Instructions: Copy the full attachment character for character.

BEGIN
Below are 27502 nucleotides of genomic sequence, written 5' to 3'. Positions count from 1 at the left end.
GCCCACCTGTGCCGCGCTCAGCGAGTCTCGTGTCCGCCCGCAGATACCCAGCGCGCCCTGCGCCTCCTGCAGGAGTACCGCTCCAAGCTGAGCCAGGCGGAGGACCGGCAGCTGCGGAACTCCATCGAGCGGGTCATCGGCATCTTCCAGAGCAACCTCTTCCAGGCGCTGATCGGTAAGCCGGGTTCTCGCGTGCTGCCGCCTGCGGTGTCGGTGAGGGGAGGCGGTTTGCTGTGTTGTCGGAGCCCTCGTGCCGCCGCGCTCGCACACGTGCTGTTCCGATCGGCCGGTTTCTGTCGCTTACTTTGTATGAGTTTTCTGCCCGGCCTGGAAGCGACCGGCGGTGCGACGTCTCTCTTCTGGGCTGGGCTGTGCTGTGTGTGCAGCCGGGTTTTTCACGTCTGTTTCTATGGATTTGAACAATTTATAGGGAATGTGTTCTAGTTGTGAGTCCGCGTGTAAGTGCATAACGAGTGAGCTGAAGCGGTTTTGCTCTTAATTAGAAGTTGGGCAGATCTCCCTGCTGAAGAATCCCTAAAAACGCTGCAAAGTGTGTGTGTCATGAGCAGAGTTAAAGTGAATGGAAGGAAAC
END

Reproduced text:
Below are 27502 nucleotides of genomic sequence, written 5' to 3'. Positions count from 1 at the left end.
GCCCACCTGTGCCGCGCTCAGCGAGTCTCGTGTCCGCCCGCAGATACCCAGCGCGCCCTGCGCCTCCTGCAGGAGTACCGCTCCAAGCTGAGCCAGGCGGAGGACCGGCAGCTGCGGAACTCCATCGAGCGGGTCATCGGCATCTTCCAGAGCAACCTCTTCCAGGCGCTGATCGGTAAGCCGGGTTCTCGCGTGCTGCCGCCTGCGGTGTCGGTGAGGGGAGGCGGTTTGCTGTGTTGTCGGAGCCCTCGTGCCGCCGCGCTCGCACACGTGCTGTTCCGATCGGCCGGTTTCTGTCGCTTACTTTGTATGAGTTTTCTGCCCGGCCTGGAAGCGACCGGCGGTGCGACGTCTCTCTTCTGGGCTGGGCTGTGCTGTGTGTGCAGCCGGGTTTTTCACGTCTGTTTCTATGGATTTGAACAATTTATAGGGAATGTGTTCTAGTTGTGAGTCCGCGTGTAAGTGCATAACGAGTGAGCTGAAGCGGTTTTGCTCTTAATTAGAAGTTGGGCAGATCTCCCTGCTGAAGAATCCCTAAAAACGCTGCAAAGTGTGTGTGTCATGAGCAGAGTTAAAGTGAATGGAAGGAAAC